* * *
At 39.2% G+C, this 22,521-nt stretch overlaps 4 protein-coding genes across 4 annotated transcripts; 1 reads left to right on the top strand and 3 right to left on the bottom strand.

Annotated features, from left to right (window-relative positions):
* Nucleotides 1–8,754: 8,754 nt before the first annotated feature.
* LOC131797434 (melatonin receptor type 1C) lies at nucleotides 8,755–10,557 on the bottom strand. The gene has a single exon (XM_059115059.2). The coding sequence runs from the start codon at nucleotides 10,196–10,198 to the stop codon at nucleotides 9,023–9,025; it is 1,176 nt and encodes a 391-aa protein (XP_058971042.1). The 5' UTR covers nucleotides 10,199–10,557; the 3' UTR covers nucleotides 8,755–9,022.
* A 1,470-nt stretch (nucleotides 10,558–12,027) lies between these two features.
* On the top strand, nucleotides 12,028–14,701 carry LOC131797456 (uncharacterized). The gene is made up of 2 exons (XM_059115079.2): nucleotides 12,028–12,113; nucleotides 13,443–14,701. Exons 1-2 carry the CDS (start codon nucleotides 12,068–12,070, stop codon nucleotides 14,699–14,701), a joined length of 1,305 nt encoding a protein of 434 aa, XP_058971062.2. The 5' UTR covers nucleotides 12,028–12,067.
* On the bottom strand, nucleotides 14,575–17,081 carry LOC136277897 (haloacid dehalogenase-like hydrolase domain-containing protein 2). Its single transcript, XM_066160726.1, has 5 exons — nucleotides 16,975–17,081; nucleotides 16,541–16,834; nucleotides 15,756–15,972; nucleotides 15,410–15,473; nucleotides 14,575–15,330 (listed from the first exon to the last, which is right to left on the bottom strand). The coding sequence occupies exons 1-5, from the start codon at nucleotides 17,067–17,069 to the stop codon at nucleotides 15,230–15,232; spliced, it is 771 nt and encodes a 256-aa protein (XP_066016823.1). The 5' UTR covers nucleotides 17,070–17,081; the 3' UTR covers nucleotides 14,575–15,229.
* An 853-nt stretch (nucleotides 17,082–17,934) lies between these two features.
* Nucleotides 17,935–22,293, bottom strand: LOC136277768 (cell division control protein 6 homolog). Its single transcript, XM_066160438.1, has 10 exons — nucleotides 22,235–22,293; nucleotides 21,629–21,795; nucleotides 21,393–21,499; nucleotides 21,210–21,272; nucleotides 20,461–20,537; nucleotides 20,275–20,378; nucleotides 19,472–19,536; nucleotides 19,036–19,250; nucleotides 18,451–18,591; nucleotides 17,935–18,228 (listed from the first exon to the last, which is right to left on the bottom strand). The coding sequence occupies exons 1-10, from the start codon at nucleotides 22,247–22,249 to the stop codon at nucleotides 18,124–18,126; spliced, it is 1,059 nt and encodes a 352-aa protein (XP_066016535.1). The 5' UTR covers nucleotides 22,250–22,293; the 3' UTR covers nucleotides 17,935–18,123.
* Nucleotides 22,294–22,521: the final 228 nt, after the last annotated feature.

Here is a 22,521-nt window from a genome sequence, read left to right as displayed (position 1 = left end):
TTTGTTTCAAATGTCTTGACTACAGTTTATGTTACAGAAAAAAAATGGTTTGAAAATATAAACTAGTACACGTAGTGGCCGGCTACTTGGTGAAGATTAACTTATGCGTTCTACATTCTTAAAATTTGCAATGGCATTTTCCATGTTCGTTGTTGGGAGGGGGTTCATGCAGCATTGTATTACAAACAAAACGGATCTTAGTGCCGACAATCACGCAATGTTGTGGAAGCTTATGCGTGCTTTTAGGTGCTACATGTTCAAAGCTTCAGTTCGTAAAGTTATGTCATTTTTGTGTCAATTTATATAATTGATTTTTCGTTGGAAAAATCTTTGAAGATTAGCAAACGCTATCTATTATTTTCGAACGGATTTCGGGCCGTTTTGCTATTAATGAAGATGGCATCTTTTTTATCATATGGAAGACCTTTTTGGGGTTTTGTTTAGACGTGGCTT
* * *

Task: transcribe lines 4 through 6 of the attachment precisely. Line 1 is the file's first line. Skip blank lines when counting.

* LOC131797434 (melatonin receptor type 1C) lies at nucleotides 8,755–10,557 on the bottom strand. The gene has a single exon (XM_059115059.2). The coding sequence runs from the start codon at nucleotides 10,196–10,198 to the stop codon at nucleotides 9,023–9,025; it is 1,176 nt and encodes a 391-aa protein (XP_058971042.1). The 5' UTR covers nucleotides 10,199–10,557; the 3' UTR covers nucleotides 8,755–9,022.
* A 1,470-nt stretch (nucleotides 10,558–12,027) lies between these two features.
* On the top strand, nucleotides 12,028–14,701 carry LOC131797456 (uncharacterized). The gene is made up of 2 exons (XM_059115079.2): nucleotides 12,028–12,113; nucleotides 13,443–14,701. Exons 1-2 carry the CDS (start codon nucleotides 12,068–12,070, stop codon nucleotides 14,699–14,701), a joined length of 1,305 nt encoding a protein of 434 aa, XP_058971062.2. The 5' UTR covers nucleotides 12,028–12,067.